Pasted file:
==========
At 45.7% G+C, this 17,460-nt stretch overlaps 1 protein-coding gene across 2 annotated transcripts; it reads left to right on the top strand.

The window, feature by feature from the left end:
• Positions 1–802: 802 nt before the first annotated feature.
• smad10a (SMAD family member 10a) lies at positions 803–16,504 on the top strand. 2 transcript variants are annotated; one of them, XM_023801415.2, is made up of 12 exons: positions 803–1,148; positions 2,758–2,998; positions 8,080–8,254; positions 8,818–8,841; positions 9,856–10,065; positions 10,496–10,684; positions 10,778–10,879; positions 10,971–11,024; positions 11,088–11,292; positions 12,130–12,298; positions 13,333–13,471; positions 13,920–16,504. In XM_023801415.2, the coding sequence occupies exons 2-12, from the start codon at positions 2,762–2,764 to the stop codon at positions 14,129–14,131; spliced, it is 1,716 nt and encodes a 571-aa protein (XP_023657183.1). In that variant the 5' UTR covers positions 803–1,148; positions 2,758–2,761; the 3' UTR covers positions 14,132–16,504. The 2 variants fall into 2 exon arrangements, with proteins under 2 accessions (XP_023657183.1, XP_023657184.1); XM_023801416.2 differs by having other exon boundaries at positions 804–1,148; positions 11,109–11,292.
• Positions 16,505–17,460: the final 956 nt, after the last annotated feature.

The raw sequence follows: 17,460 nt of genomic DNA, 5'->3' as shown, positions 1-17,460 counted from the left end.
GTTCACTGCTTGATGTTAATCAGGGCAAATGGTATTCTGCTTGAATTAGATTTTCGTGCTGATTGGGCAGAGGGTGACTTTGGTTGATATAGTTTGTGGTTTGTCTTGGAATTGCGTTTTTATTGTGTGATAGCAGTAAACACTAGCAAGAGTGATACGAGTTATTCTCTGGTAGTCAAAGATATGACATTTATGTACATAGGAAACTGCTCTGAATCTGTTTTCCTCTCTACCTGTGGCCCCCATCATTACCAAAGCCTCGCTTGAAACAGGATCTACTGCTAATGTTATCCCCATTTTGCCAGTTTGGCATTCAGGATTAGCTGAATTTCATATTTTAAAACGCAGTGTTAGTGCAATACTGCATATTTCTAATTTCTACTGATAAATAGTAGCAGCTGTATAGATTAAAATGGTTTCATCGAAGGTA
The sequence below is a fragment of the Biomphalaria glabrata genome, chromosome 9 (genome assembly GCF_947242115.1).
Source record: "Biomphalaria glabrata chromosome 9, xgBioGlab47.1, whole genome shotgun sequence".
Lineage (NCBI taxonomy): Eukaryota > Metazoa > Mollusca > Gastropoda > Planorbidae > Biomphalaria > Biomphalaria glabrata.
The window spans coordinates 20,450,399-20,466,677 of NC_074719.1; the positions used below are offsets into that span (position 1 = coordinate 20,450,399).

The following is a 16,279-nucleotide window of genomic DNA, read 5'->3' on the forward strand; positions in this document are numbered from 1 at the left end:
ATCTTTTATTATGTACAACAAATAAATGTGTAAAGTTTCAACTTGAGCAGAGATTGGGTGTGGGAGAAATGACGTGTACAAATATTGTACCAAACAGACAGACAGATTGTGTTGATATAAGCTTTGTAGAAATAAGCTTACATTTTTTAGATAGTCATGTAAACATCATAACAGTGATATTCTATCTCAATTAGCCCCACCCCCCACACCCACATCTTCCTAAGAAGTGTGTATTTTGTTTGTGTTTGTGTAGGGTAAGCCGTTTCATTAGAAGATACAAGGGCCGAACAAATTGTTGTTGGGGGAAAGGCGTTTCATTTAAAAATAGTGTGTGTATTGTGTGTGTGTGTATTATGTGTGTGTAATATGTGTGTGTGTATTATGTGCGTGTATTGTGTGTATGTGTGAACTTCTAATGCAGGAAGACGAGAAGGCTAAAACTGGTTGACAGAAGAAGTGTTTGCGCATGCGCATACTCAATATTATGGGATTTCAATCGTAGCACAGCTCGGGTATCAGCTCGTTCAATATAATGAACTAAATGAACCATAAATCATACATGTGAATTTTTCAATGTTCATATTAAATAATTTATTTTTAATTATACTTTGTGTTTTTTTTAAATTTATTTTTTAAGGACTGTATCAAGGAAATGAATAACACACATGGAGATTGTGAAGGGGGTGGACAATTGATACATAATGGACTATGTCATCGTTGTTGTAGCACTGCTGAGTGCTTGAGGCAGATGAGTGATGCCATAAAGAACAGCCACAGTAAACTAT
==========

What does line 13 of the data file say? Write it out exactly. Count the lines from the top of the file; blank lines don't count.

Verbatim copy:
ATCTTTTATTATGTACAACAAATAAATGTGTAAAGTTTCAACTTGAGCAGAGATTGGGTGTGGGAGAAATGACGTGTACAAATATTGTACCAAACAGACAGACAGATTGTGTTGATATAAGCTTTGTAGAAATAAGCTTACATTTTTTAGATAGTCATGTAAACATCATAACAGTGATATTCTATCTCAATTAGCCCCACCCCCCACACCCACATCTTCCTAAGAAGTGTGTATTTTGTTTGTGTTTGTGTAGGGTAAGCCGTTTCATTAGAAGATACAAGGGCCGAACAAATTGTTGTTGGGGGAAAGGCGTTTCATTTAAAAATAGTGTGTGTATTGTGTGTGTGTGTATTATGTGTGTGTAATATGTGTGTGTGTATTATGTGCGTGTATTGTGTGTATGTGTGAACTTCTAATGCAGGAAGACGAGAAGGCTAAAACTGGTTGACAGAAGAAGTGTTTGCGCATGCGCATACTCAATATTATGGGATTTCAATCGTAGCACAGCTCGGGTATCAGCTCGTTCAATATAATGAACTAAATGAACCATAAATCATACATGTGAATTTTTCAATGTTCATATTAAATAATTTATTTTTAATTATACTTTGTGTTTTTTTTAAATTTATTTTTTAAGGACTGTATCAAGGAAATGAATAACACACATGGAGATTGTGAAGGGGGTGGACAATTGATACATAATGGACTATGTCATCGTTGTTGTAGCACTGCTGAGTGCTTGAGGCAGATGAGTGATGCCATAAAGAACAGCCACAGTAAACTAT